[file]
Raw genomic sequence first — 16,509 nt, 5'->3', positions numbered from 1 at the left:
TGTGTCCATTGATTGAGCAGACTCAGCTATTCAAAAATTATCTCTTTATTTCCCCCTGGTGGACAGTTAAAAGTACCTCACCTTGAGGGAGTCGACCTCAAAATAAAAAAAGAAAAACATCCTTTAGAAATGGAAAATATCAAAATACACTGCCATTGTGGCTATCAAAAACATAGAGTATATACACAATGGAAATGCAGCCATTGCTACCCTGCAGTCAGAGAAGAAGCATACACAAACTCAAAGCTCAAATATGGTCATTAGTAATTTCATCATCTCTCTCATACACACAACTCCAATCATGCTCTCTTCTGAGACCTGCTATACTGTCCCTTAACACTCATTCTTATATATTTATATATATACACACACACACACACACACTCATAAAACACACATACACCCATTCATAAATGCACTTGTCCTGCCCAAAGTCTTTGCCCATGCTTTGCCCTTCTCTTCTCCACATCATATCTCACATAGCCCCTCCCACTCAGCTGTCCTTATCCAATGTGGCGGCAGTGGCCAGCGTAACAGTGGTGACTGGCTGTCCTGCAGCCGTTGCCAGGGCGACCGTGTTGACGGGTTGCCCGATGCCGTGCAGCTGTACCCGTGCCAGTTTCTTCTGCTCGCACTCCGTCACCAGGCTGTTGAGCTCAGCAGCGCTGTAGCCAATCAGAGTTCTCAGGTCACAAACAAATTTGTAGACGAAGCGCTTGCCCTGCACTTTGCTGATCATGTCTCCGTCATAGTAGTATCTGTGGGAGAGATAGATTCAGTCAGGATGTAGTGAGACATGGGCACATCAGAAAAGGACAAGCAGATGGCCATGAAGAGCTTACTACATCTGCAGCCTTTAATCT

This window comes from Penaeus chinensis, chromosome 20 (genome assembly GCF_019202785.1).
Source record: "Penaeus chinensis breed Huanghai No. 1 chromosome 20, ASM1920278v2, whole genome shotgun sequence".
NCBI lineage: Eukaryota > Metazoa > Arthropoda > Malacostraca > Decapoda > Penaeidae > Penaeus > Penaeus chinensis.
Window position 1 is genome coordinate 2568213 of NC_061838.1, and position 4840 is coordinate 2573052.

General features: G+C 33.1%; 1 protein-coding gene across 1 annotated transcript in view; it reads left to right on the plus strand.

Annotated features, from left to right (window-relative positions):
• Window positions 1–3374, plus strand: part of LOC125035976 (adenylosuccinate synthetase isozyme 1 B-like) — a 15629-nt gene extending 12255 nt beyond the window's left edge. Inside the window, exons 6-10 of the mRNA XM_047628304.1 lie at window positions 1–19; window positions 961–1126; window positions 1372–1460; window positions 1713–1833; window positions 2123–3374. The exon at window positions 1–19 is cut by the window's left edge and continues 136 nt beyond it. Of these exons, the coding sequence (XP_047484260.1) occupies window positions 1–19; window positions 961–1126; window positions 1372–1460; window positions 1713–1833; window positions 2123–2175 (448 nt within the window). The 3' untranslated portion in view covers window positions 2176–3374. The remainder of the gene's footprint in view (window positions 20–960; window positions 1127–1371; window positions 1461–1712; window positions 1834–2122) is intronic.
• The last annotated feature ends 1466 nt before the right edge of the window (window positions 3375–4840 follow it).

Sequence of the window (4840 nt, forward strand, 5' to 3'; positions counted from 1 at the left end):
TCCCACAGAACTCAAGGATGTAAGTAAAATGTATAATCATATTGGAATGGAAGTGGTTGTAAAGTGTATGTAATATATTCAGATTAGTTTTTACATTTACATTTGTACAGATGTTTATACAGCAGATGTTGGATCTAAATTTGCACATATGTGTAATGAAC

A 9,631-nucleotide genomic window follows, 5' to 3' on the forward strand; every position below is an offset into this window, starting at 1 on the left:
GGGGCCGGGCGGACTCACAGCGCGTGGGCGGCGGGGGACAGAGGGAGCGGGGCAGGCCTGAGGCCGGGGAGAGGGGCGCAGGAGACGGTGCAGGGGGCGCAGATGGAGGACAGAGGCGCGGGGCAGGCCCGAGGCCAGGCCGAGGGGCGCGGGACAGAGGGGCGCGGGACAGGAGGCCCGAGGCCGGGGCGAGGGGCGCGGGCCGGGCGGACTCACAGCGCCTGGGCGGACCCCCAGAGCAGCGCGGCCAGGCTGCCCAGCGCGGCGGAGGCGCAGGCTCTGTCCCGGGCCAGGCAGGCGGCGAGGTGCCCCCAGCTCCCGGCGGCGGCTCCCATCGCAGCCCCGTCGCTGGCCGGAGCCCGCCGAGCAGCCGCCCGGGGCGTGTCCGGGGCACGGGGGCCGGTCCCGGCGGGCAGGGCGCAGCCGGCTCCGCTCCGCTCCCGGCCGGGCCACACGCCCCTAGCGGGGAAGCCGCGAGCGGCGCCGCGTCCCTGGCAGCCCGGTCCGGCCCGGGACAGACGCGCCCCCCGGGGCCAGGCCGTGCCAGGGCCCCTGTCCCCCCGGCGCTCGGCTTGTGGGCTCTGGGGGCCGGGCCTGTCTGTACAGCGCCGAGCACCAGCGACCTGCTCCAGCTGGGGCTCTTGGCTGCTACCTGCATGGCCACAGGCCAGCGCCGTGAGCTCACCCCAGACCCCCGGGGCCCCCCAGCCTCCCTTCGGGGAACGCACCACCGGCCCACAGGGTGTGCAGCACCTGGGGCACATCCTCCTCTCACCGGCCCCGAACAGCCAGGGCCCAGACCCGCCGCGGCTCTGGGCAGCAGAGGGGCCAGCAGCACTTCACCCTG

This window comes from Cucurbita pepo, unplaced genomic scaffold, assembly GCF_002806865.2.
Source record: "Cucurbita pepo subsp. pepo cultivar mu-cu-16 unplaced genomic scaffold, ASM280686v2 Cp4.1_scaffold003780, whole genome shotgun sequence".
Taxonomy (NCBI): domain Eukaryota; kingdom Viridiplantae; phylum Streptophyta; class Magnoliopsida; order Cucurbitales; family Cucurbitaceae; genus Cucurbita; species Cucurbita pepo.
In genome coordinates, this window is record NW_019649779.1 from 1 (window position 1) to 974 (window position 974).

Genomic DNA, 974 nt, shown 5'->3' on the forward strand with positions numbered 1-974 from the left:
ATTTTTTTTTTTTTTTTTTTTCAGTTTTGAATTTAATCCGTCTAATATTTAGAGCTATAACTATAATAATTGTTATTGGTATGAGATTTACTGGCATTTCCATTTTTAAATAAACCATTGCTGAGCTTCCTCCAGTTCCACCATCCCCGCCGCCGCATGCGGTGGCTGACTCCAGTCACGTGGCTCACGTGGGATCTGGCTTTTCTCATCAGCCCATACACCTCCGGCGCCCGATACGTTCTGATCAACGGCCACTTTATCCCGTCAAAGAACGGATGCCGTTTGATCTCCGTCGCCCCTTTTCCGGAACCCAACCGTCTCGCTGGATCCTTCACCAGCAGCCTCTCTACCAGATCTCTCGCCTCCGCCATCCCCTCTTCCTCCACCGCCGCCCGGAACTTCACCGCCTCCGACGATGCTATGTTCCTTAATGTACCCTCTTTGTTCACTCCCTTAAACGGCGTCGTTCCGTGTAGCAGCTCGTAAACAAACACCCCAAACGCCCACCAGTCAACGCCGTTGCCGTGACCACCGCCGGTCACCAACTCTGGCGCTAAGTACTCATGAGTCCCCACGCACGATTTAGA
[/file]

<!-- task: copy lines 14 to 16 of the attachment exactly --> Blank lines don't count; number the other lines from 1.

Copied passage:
GGGGCCGGGCGGACTCACAGCGCGTGGGCGGCGGGGGACAGAGGGAGCGGGGCAGGCCTGAGGCCGGGGAGAGGGGCGCAGGAGACGGTGCAGGGGGCGCAGATGGAGGACAGAGGCGCGGGGCAGGCCCGAGGCCAGGCCGAGGGGCGCGGGACAGAGGGGCGCGGGACAGGAGGCCCGAGGCCGGGGCGAGGGGCGCGGGCCGGGCGGACTCACAGCGCCTGGGCGGACCCCCAGAGCAGCGCGGCCAGGCTGCCCAGCGCGGCGGAGGCGCAGGCTCTGTCCCGGGCCAGGCAGGCGGCGAGGTGCCCCCAGCTCCCGGCGGCGGCTCCCATCGCAGCCCCGTCGCTGGCCGGAGCCCGCCGAGCAGCCGCCCGGGGCGTGTCCGGGGCACGGGGGCCGGTCCCGGCGGGCAGGGCGCAGCCGGCTCCGCTCCGCTCCCGGCCGGGCCACACGCCCCTAGCGGGGAAGCCGCGAGCGGCGCCGCGTCCCTGGCAGCCCGGTCCGGCCCGGGACAGACGCGCCCCCCGGGGCCAGGCCGTGCCAGGGCCCCTGTCCCCCCGGCGCTCGGCTTGTGGGCTCTGGGGGCCGGGCCTGTCTGTACAGCGCCGAGCACCAGCGACCTGCTCCAGCTGGGGCTCTTGGCTGCTACCTGCATGGCCACAGGCCAGCGCCGTGAGCTCACCCCAGACCCCCGGGGCCCCCCAGCCTCCCTTCGGGGAACGCACCACCGGCCCACAGGGTGTGCAGCACCTGGGGCACATCCTCCTCTCACCGGCCCCGAACAGCCAGGGCCCAGACCCGCCGCGGCTCTGGGCAGCAGAGGGGCCAGCAGCACTTCACCCTG

This window comes from Cucurbita pepo, unplaced genomic scaffold, assembly GCF_002806865.2.
Source record: "Cucurbita pepo subsp. pepo cultivar mu-cu-16 unplaced genomic scaffold, ASM280686v2 Cp4.1_scaffold003780, whole genome shotgun sequence".